@Jamie – I find your comment dismissive. Yes, there are some games in the stat systems for rankings for colleges that make it hard to separate schools by value in a precise way, but they are useful and can certainly separate clusters of schools, e.g. 1-10, 11-25, 26-50, 51-100, >100. I may not be able to really say that the #1 school is really better than #5. But, to say that a school ranked 101 is on par with a school ranked 1 is probably ludicrous.

  4. This is excellent! However one aspect which needs to be taken into consideration is the fact that most – probably all – ELCA schools are Lutheran in name only. My own alma mater – Gettysburg – hasn’t received significant financial support from the ELCA since prior to my enrollment (and that’s been a long time!). Consequently one should not expect a Lutheran presence on campus nor a curriculum which addresses Lutheranism. IMO, these facts exclude them as possibilities.

  5. @J. Dean #3

    Nebraska. It’s a little north of Lincoln, off the interstate, small town. Campus on edge of town, so one side you can look out windows directly into a cornfield. I went to St. Paul, but have interacted with students from a number of other Concordias. My personal impression is Seward might be the most Lutheran of the bunch. Sometimes I wonder if I should have went there for my DCE studies. Maybe I would have made it through.

  6. Tim Wood: “We have entered the college shopping phase for our oldest daughter, and have run the rule on several dozen options to find the best fit for her and us.”

    Not mentioned in the search of colleges for your daughter is whether she has expressed interest/talent in any specific major or vocational area, e.g., science, engineering, math, economics, history, languages, art, music, teaching, nursing, etc.

    Different colleges, such as engineering, military, or music schools, may excel in certain academic or vocational areas more than in other areas. Such schools might be given extra consideration if they match the interests/talents of your daughter.

    Some specific vocations of interest, e.g., physician, lawyer, research scientist/engineer, college professor, would involve a graduate school following college. In such a case, a college with a good track record of getting its qualified students into a good graduate school would be of interest.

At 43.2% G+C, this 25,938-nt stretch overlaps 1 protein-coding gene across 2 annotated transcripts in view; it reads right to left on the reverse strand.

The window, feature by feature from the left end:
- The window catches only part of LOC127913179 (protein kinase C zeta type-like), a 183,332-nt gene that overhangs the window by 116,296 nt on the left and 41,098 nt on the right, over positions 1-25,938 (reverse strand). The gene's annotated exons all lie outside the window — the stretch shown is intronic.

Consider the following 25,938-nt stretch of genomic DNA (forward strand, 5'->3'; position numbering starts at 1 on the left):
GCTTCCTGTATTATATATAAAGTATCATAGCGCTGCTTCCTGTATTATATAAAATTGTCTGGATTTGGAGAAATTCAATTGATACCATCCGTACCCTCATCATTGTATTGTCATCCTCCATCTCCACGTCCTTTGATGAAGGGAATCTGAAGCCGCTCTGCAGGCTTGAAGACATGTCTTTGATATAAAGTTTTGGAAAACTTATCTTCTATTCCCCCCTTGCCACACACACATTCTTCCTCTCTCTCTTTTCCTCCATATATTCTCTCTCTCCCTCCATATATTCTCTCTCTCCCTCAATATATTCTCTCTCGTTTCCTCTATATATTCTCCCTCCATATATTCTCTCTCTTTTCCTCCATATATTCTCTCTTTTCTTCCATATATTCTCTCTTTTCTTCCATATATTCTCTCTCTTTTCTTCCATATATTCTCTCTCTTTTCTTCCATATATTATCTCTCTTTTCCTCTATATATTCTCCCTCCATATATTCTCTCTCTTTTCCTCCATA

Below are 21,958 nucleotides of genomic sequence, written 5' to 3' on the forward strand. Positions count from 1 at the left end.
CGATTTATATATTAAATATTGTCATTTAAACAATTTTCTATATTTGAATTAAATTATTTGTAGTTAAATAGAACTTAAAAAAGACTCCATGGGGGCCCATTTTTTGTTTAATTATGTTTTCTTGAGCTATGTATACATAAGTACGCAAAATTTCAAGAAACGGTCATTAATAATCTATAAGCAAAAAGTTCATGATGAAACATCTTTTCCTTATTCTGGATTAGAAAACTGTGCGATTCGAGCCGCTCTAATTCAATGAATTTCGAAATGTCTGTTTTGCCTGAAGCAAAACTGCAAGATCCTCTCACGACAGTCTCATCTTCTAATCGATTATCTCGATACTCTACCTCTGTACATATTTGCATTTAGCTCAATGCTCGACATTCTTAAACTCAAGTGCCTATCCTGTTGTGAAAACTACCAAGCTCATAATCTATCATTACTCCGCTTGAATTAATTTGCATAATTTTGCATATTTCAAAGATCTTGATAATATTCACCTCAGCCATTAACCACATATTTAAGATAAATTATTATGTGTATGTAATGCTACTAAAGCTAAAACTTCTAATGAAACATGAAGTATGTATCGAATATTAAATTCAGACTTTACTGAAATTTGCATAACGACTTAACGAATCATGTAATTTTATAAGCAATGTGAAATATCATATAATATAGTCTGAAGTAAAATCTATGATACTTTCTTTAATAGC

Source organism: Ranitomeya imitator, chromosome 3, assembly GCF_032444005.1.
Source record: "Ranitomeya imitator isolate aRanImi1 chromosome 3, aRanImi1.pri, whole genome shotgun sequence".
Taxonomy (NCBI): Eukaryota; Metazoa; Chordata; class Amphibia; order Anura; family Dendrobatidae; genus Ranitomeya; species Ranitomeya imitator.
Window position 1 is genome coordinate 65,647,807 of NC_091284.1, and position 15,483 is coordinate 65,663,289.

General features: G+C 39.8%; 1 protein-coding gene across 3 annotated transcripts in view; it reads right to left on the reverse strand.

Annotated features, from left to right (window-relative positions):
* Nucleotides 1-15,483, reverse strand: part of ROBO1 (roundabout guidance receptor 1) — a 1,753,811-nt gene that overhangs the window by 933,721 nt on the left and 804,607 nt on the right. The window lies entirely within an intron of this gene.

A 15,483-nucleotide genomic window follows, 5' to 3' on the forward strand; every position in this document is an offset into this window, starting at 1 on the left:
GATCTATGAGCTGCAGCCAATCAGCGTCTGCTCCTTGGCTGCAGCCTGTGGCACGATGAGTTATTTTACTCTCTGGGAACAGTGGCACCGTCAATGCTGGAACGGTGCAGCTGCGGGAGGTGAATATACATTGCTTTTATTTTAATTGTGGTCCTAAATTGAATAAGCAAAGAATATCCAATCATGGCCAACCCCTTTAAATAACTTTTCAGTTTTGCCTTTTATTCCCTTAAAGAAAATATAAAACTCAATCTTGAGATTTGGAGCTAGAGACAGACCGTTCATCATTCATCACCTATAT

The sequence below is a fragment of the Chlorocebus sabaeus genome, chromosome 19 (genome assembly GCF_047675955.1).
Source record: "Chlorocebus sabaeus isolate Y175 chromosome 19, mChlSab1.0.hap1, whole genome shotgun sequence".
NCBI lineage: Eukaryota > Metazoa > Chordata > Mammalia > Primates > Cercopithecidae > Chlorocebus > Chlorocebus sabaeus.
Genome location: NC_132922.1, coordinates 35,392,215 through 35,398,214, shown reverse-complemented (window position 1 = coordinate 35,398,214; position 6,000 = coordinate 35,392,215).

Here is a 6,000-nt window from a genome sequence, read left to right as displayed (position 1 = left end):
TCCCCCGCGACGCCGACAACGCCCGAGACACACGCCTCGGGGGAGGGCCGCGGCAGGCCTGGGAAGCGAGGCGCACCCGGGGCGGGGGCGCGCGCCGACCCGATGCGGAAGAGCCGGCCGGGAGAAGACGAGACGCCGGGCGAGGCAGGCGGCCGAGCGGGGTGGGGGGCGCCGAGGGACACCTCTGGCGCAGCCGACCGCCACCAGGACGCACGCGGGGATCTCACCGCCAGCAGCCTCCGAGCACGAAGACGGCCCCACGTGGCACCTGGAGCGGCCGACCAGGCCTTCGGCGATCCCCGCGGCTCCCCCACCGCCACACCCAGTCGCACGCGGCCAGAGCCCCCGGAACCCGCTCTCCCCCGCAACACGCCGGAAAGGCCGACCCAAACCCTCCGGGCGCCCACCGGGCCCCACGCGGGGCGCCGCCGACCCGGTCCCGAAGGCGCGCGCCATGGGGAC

7. @mahoffmansts #3 Thank you. Yes, we have no illusions about the ELCA colleges, which demonstrate (from their brochures mailed to us) that they are little different from the hyper-liberal zeitgeist pervading most campuses today.

  8. @Carl Vehse #8 Dad wants her to study engineering, but her real talents and interests lie in the liberal arts. Hillsdale College is our first choice with the most open-ended, high quality undergraduate options and strong grad school feeder programs. CUNE is a strong second.

    Of course, she would love to go to Lake Forest or Whitman, which have outstanding English programs. However, you have to indulge mindless political correctness in the process. Why pay for that when the culture offers it for free…

  9. We have a very strong Lutheran Student Fellowship at our confessional Lutheran congregation one block from campus at South Dakota State, rated top-5 national best value in a recent study by PayPal for low cost of tuition vis-a-vis academic standards and job placement.

    Having had two kids in a “Lutheran” day school in another state with faculty most of whom were degreed from Seward, I have to admit, that particular Concordia produces some very fine Methodist teachers.

  10. Nice article. Looks like you put a lot of time into it. Thanks.

    One quibble, a pet peeve, since this is of an academic character. From the LCMS Official Stylebook, p. 25:

    “Letter and Grammar Guidelines

    Abbreviations

    1. The first time the name of our church body or a related agency is used, it should be spelled out in full. The acronym should be typed immediately after the name in parenthesis…

    Example…

    The Lutheran Church—Missouri Synod (LCMS)…

    After first reference, it is acceptable to use the acronym alone. NOTE: Acronyms have no
    periods, and “LCMS” has no dash or hyphen.”

    http://thelc.ms/Ha1cXO

    Note that some would quibble with that rule, asserting that LCMS is an initialism, not an acronym (e.g., NATO), since it is pronounced one letter at a time. Others assert that if the abbreviation has 3 letters (e.g., FBI or IBM) it’s an initialism, more than 3 and it’s an acronym.